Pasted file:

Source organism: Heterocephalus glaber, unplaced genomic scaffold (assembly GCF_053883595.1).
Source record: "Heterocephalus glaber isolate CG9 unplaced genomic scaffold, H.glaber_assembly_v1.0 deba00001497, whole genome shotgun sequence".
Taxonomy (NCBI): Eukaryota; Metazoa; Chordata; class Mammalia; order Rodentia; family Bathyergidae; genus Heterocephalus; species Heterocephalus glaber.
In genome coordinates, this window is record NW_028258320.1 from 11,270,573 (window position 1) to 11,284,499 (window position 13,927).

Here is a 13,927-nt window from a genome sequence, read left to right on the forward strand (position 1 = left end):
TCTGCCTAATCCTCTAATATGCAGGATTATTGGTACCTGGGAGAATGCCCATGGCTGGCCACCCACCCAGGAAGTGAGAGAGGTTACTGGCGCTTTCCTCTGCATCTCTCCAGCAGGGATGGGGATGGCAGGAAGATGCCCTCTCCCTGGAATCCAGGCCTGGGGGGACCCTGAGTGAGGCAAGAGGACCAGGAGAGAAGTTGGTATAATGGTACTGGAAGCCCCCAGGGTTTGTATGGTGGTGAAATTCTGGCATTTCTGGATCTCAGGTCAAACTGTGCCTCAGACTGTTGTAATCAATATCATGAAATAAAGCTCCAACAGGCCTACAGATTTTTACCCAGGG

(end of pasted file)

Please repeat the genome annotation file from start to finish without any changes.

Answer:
Source organism: Heterocephalus glaber, unplaced genomic scaffold (assembly GCF_053883595.1).
Source record: "Heterocephalus glaber isolate CG9 unplaced genomic scaffold, H.glaber_assembly_v1.0 deba00001497, whole genome shotgun sequence".
Taxonomy (NCBI): Eukaryota; Metazoa; Chordata; class Mammalia; order Rodentia; family Bathyergidae; genus Heterocephalus; species Heterocephalus glaber.
In genome coordinates, this window is record NW_028258320.1 from 11,270,573 (window position 1) to 11,284,499 (window position 13,927).

Here is a 13,927-nt window from a genome sequence, read left to right on the forward strand (position 1 = left end):
TCTGCCTAATCCTCTAATATGCAGGATTATTGGTACCTGGGAGAATGCCCATGGCTGGCCACCCACCCAGGAAGTGAGAGAGGTTACTGGCGCTTTCCTCTGCATCTCTCCAGCAGGGATGGGGATGGCAGGAAGATGCCCTCTCCCTGGAATCCAGGCCTGGGGGGACCCTGAGTGAGGCAAGAGGACCAGGAGAGAAGTTGGTATAATGGTACTGGAAGCCCCCAGGGTTTGTATGGTGGTGAAATTCTGGCATTTCTGGATCTCAGGTCAAACTGTGCCTCAGACTGTTGTAATCAATATCATGAAATAAAGCTCCAACAGGCCTACAGATTTTTACCCAGGG